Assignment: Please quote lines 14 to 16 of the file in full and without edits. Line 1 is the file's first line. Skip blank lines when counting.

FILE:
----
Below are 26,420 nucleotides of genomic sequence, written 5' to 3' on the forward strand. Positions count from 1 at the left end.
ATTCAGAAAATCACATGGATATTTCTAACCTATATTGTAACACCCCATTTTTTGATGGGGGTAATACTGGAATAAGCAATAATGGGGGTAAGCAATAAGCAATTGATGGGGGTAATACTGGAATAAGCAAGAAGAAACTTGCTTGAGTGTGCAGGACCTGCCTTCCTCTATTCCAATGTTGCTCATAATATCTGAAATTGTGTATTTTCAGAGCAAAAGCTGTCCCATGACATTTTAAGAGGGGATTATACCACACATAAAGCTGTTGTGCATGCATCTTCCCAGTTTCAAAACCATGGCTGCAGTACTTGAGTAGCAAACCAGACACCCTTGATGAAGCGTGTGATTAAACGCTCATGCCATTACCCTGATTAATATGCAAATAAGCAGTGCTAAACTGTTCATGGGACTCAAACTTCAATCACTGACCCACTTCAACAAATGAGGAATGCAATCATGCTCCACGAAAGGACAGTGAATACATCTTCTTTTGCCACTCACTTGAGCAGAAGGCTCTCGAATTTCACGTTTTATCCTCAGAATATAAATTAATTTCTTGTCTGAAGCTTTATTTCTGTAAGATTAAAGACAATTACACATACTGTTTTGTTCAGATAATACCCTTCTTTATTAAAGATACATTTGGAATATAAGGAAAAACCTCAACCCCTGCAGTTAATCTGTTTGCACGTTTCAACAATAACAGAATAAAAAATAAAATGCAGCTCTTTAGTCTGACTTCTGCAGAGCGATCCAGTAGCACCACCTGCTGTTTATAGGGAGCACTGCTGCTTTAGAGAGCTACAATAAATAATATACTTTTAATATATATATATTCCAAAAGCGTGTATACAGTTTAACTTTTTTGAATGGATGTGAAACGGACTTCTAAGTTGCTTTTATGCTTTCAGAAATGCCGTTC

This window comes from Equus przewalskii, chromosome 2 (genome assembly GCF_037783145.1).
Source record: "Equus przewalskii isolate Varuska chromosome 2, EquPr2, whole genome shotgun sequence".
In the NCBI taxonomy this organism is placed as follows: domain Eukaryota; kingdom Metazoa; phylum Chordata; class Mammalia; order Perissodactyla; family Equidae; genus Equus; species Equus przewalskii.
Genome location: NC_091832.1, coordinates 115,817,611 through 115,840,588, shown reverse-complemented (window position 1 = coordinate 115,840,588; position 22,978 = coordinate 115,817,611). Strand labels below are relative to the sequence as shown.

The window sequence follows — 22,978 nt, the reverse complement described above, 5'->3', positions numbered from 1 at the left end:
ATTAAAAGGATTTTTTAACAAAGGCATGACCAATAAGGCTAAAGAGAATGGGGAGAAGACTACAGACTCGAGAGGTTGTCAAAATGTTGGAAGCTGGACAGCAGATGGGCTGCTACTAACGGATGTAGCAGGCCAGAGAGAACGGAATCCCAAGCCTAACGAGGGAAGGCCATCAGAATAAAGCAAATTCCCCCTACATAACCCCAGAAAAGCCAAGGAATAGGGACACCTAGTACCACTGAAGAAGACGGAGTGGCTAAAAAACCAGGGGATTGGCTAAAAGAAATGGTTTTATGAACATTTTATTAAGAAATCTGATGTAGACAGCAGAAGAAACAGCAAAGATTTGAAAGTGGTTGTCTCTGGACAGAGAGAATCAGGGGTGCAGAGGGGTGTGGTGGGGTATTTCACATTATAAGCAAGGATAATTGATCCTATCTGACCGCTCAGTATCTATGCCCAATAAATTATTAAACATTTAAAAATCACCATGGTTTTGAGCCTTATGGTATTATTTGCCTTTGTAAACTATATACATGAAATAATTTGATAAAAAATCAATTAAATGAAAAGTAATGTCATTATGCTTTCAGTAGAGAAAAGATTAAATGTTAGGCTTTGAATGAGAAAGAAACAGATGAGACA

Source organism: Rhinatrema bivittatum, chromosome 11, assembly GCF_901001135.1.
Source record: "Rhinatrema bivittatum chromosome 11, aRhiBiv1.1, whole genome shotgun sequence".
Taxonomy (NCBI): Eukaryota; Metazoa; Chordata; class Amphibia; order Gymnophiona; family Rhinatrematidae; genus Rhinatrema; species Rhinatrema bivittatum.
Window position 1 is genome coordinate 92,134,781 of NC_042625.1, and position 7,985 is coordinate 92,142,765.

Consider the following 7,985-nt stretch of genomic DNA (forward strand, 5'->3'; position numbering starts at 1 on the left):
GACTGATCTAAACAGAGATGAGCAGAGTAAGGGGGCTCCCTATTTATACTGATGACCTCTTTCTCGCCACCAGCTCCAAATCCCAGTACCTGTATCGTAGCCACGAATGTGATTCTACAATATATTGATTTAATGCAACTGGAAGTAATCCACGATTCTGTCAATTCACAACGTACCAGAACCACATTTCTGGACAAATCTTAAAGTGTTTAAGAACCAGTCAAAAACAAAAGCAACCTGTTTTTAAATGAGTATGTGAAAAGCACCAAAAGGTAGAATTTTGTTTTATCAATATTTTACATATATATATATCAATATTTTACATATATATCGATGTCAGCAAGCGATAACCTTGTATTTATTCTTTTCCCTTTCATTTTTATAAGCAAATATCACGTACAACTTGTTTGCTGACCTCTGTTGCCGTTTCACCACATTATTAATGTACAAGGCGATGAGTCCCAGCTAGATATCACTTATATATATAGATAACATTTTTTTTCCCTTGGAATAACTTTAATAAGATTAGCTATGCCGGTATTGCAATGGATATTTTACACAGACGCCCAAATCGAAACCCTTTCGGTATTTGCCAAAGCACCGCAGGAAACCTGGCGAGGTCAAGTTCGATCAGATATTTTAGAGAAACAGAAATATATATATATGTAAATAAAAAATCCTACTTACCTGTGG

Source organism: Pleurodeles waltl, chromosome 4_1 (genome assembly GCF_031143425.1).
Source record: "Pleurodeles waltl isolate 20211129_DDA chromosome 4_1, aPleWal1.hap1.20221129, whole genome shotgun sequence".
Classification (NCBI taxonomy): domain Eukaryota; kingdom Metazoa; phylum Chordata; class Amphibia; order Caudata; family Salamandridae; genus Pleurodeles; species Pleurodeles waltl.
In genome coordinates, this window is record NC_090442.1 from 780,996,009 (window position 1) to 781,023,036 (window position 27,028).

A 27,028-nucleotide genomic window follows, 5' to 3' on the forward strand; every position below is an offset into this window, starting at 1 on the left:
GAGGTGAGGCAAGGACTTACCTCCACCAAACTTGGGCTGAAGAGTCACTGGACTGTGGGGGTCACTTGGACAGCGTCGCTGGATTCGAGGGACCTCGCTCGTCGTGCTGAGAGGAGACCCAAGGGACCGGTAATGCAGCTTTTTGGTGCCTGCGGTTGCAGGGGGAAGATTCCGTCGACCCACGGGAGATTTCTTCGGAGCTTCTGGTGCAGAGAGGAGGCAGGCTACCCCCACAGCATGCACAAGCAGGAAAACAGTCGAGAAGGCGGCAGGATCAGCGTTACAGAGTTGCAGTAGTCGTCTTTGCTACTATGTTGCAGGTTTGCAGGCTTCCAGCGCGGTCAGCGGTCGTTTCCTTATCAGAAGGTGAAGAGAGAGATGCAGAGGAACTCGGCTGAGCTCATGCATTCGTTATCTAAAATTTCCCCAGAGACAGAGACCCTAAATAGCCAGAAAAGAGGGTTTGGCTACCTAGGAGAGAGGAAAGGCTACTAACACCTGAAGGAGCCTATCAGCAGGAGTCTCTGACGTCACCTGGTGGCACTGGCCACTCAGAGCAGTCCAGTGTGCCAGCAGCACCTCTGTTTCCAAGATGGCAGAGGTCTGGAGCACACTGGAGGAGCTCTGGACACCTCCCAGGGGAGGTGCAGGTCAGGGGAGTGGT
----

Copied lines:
GACTGATCTAAACAGAGATGAGCAGAGTAAGGGGGCTCCCTATTTATACTGATGACCTCTTTCTCGCCACCAGCTCCAAATCCCAGTACCTGTATCGTAGCCACGAATGTGATTCTACAATATATTGATTTAATGCAACTGGAAGTAATCCACGATTCTGTCAATTCACAACGTACCAGAACCACATTTCTGGACAAATCTTAAAGTGTTTAAGAACCAGTCAAAAACAAAAGCAACCTGTTTTTAAATGAGTATGTGAAAAGCACCAAAAGGTAGAATTTTGTTTTATCAATATTTTACATATATATATATCAATATTTTACATATATATCGATGTCAGCAAGCGATAACCTTGTATTTATTCTTTTCCCTTTCATTTTTATAAGCAAATATCACGTACAACTTGTTTGCTGACCTCTGTTGCCGTTTCACCACATTATTAATGTACAAGGCGATGAGTCCCAGCTAGATATCACTTATATATATAGATAACATTTTTTTTCCCTTGGAATAACTTTAATAAGATTAGCTATGCCGGTATTGCAATGGATATTTTACACAGACGCCCAAATCGAAACCCTTTCGGTATTTGCCAAAGCACCGCAGGAAACCTGGCGAGGTCAAGTTCGATCAGATATTTTAGAGAAACAGAAATATATATATATGTAAATAAAAAATCCTACTTACCTGTGG

Source organism: Pleurodeles waltl, chromosome 4_1 (genome assembly GCF_031143425.1).
Source record: "Pleurodeles waltl isolate 20211129_DDA chromosome 4_1, aPleWal1.hap1.20221129, whole genome shotgun sequence".